People consider suicide for a wide variety of reasons. For some, it’s a case of external circumstances while for others, mental illness plays a huge role. We often hear of teens who attempt suicide after being bullied or adults that lost jobs or homes that contemplated ending their lives. However, many of those individuals also suffered from an untreated mental disorder that caused them to experience suicidal thoughts.

Understanding why suicidal thoughts occur is a key aspect to preventing suicide in both yourself and others. Here are a few mental illnesses that commonly cause suicidal thoughts and what you can do to prevent tragedy.

Depression is Best Known

Obviously, when people think of suicide, they tend to link it to depression. It is most commonly known for its symptom of suicidal thoughts as well as its frequent occurrence in Western society. Depression is can be a very treatable mental illness yet often goes without aid due to stigma and lack of knowledge. Untreated depression is where the suicidal thoughts can come into play.

To prevent or cope with suicidal thoughts, a person with depression needs to seek professional help. This can mean therapy, medication, or both depending on the type of depression. However, knowing the symptoms of depression is the first step.

PTSD is Also a Common Cause

Post-traumatic Stress Disorder (PTSD) occurs when a person experiences trauma such as war or assault. The person may experience flashbacks, depression, paranoia, or a number of other symptoms. When left untreated, these symptoms can all too easily lead a person to contemplate suicide as they feel that they will never be happy again. The flashbacks and paranoia make daily life difficult while depression adds to the problem.

Preventing suicide in people with PTSD is also a matter of treatment. If someone has undergone a trauma, being tested for PTSD is always a good idea. From there, you will be able to seek out treatment and avoid worsened symptoms as well as suicidal thoughts.

Addiction is Considered a Mental Illness

Addiction on top of another mental illness is one of the greatest risk factors for suicide. Those who may not have a mental illness but do struggle with addiction will also experience a higher risk for suicide. Unfortunately, people who have a mental disorder of any kind are also more likely to develop an addiction. Illness, addiction, and suicidal thoughts all form a vicious circle that feed off of each other.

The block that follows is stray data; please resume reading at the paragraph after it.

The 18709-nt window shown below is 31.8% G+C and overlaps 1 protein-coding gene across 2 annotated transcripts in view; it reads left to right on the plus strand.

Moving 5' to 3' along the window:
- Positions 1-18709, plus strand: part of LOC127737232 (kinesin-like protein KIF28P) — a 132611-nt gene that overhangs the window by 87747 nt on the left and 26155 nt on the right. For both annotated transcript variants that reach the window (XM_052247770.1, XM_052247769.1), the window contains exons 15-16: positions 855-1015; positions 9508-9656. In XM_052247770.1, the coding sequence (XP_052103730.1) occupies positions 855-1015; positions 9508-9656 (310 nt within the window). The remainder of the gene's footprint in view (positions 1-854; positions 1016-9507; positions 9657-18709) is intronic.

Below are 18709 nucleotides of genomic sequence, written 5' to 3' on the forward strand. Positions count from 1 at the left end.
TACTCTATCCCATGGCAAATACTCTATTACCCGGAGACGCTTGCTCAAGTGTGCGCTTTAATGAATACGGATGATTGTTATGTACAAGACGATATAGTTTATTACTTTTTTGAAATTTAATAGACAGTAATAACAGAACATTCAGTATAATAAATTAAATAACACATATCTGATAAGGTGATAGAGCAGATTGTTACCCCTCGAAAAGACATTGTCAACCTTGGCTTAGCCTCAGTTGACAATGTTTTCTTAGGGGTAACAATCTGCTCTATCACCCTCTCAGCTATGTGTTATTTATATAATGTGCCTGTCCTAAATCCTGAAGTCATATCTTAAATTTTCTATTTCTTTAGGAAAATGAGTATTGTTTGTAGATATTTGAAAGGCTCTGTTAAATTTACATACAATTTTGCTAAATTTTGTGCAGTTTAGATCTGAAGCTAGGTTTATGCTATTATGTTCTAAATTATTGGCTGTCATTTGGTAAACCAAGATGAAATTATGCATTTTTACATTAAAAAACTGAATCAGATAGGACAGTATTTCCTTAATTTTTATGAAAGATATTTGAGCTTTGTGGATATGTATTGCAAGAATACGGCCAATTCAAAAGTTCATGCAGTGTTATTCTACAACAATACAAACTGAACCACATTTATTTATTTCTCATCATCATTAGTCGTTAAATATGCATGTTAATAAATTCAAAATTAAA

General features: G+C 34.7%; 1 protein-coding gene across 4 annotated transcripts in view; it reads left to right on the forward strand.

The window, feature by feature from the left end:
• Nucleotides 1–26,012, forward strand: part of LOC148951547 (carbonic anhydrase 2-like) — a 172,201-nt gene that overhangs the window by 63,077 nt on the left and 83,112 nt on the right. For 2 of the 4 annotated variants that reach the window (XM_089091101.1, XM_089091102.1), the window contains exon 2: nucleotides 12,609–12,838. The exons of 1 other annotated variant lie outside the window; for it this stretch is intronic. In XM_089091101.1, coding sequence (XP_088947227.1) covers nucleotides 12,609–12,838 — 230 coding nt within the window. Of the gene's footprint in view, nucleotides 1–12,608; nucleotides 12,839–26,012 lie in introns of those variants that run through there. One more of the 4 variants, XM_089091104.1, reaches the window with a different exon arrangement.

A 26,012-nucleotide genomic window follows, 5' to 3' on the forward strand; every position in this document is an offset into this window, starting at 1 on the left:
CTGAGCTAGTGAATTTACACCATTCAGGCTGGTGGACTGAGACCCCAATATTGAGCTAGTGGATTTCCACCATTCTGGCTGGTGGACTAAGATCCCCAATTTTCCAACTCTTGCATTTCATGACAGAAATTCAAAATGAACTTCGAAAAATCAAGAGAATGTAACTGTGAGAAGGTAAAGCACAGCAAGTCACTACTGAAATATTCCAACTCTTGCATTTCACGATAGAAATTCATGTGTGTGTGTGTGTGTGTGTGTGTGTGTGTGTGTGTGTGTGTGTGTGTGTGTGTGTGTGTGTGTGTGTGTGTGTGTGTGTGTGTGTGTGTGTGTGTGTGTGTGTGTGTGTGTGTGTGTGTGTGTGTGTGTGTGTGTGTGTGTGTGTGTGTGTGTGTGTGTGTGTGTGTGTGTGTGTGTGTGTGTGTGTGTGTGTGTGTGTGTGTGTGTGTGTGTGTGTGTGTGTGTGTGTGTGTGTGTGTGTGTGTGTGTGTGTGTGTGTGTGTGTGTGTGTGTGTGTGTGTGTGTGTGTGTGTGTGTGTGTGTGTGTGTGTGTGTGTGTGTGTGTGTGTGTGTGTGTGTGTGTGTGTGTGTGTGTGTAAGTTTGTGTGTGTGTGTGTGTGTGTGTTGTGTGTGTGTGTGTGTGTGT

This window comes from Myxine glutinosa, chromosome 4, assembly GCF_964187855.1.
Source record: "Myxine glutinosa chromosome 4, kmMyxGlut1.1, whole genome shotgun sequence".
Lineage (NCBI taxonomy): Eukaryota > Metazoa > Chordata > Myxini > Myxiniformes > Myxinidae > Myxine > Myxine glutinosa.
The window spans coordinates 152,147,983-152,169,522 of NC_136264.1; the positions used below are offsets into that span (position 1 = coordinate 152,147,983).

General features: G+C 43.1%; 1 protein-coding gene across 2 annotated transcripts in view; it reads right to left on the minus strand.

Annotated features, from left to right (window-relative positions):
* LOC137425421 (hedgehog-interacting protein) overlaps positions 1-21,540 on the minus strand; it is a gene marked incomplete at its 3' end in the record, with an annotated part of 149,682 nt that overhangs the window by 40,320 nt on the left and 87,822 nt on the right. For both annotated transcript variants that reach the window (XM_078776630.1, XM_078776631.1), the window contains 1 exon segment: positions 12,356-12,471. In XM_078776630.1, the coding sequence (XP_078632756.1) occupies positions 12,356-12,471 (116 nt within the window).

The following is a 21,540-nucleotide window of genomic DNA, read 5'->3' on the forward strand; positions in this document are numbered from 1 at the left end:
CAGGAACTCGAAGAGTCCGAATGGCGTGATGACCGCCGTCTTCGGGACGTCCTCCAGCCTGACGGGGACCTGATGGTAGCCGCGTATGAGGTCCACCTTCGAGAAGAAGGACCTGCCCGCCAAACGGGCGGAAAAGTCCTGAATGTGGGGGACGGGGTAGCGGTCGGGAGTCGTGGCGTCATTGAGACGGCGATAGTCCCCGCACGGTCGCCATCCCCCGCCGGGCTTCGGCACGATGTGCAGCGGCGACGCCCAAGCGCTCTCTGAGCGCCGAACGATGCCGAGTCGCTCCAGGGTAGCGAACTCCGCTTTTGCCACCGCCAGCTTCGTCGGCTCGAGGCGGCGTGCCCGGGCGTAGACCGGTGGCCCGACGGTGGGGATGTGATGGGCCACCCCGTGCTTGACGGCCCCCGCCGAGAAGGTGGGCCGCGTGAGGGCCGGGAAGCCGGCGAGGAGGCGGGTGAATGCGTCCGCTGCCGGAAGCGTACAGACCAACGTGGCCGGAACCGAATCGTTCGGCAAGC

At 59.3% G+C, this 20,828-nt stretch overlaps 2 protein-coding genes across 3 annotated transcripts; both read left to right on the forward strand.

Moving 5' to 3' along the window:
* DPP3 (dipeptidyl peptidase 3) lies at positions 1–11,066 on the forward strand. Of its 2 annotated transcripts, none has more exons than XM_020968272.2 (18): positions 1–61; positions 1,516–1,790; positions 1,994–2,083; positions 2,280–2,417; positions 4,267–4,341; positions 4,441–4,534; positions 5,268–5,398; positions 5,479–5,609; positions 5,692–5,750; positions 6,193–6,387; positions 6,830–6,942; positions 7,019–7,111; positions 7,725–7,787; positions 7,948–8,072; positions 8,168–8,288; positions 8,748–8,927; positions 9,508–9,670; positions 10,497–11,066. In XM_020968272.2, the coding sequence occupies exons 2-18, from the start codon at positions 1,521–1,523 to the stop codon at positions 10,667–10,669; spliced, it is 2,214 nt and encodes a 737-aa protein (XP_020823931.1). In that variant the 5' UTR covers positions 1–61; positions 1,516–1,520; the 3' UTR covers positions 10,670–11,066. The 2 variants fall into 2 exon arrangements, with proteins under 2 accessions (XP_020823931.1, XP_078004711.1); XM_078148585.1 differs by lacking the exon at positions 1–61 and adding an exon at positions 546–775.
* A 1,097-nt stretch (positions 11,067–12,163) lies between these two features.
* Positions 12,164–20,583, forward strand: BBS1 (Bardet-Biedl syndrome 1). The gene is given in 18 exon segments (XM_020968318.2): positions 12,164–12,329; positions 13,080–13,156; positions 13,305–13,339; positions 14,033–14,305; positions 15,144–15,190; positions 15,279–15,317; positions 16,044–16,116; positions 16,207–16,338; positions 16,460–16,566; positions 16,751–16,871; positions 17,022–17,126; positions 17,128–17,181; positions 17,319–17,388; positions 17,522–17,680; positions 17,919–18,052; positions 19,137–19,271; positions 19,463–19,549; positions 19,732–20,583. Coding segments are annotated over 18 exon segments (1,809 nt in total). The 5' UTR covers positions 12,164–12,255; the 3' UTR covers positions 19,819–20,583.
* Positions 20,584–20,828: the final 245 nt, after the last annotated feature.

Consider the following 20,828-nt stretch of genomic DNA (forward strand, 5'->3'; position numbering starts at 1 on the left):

Addiction rehabilitation is the best way to begin tacking suicidal thoughts in those with addiction. If they also have a mental illness, their treatment should address their symptoms as well as the addiction. Bipolar, anxiety, depression, schizophrenia, and PTSD are some of the most common disorders with an increased likelihood of developing an addiction.

Overall, the best thing you can do to handle suicidal thoughts is to seek treatment for the underlying issue. Whether that issue is an addiction, a mental disorder, or both, the only way to truly fight tragedy is with the help of a professional. However, understanding the risk factors and underlying causes is a great first step.



Steve Johnson has always been dedicated to promoting health and wellness in all aspects of life. Studying in the medical field has shown him how important it is for reputable health-related facts, figures, tips, and other guidance to be readily available to the public. He created with a fellow student to act as a resource for people’s overall health inquiries and as an accurate and extensive source of health information. When he isn’t hard at work in his studies, Steve enjoys playing tennis and listening to his vintage record collection.

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